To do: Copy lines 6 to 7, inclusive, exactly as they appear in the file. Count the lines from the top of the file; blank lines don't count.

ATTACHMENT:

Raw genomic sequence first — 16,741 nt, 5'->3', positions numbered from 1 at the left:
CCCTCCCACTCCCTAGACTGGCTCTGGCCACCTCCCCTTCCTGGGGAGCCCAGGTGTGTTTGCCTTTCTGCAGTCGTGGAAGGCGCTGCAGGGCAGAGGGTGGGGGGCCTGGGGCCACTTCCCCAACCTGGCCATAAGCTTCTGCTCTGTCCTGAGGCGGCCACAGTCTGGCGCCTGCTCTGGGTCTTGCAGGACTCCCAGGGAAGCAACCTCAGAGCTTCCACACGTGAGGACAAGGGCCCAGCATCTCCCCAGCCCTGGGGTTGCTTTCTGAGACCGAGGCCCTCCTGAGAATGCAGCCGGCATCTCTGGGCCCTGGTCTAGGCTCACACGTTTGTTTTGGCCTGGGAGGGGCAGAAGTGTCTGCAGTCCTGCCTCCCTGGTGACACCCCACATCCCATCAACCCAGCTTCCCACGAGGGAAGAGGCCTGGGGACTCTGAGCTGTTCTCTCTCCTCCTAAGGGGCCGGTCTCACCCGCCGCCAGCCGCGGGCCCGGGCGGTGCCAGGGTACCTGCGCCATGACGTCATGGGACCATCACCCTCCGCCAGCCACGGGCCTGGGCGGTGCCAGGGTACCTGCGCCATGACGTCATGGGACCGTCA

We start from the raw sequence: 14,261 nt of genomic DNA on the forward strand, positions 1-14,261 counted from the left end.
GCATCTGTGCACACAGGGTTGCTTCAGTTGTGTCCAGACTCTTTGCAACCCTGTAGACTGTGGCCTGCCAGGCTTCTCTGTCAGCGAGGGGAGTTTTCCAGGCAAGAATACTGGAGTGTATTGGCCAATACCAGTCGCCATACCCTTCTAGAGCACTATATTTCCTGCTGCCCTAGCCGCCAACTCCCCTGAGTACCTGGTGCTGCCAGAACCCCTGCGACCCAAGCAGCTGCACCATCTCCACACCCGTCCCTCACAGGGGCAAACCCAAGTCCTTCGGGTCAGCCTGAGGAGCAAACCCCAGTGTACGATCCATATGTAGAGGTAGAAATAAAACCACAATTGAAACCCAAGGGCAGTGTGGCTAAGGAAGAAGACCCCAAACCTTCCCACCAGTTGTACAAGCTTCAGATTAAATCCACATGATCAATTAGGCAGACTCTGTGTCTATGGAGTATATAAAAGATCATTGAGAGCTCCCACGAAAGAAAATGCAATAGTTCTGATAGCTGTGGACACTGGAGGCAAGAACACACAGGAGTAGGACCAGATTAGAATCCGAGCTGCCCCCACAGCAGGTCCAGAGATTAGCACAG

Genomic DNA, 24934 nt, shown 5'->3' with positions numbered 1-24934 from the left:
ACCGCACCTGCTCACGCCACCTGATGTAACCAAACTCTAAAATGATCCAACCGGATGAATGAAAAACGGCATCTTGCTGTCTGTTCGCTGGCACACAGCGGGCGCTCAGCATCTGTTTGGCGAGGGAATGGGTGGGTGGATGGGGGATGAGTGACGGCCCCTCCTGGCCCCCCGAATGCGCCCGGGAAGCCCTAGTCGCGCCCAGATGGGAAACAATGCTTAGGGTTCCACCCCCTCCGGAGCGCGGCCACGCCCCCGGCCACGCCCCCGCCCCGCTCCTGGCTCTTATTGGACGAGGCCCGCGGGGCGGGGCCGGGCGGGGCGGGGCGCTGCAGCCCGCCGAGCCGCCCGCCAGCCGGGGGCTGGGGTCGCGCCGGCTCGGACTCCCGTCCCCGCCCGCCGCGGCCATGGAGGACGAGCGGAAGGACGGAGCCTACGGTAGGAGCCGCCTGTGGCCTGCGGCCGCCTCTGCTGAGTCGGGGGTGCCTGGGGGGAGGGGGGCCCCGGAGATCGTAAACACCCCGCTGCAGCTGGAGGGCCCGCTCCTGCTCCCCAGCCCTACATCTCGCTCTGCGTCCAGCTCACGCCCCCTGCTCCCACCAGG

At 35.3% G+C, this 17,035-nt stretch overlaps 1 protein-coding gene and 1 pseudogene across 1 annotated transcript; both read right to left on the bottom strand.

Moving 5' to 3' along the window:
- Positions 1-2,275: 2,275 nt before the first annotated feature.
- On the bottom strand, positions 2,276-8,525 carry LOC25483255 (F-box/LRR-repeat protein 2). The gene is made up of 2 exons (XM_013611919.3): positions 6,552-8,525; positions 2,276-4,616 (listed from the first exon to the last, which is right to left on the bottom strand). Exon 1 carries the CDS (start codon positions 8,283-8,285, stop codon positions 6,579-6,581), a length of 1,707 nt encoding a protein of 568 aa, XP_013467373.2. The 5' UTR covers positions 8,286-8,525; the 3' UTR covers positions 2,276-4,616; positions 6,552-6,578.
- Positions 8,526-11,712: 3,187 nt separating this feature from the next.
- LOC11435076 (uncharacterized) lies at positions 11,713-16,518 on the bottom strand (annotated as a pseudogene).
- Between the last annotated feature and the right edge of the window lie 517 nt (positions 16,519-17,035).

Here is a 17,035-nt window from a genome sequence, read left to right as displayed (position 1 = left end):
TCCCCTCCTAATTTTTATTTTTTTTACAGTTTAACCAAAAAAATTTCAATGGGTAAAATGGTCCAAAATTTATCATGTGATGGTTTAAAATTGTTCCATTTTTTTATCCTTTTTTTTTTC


ACCGCACCTGCTCACGCCACCTGATGTAACCAAACTCTAAAATGATCCAACCGGATGAATGAAAAACGGCATCTTGCTGTCTGTTCGCTGGCACACAGCGGGCGCTCAGCATCTGTTTGGCGAGGGAATGGGTGGGTGGATGGGGGATGAGTGACGGCCCCTCCTGGCCCCCCGAATGCGCCCGGGAAGCCCTAGTCGCGCCCAGATGGGAAACAATGCTTAGGGTTCCACCCCCTCCGGAGCGCGGCCACGCCCCCGGCCACGCCCCCGCCCCGCTCCTGGCTCTTATTGGACGAGGCCCGCGGGGCGGGGCCGGGCGGGGCGGGGCGCTGCAGCCCGCCGAGCCGCCCGCCAGCCGGGGGCTGGGGTCGCGCCGGCTCGGACTCCCGTCCCCGCCCGCCGCGGCCATGGAGGACGAGCGGAAGGACGGAGCCTACGGTAGGAGCCGCCTGTGGCCTGCGGCCGCCTCTGCTGAGTCGGGGGTGCCTGGGGGGAGGGGGGCCCCGGAGATCGTAAACACCCCGCTGCAGCTGGAGGGCCCGCTCCTGCTCCCCAGCCCTACATCTCGCTCTGCGTCCAGCTCACGCCCCCTGCTCCCACCAGG

At 35.3% G+C, this 17,035-nt stretch overlaps 1 protein-coding gene and 1 pseudogene across 1 annotated transcript; both read right to left on the bottom strand.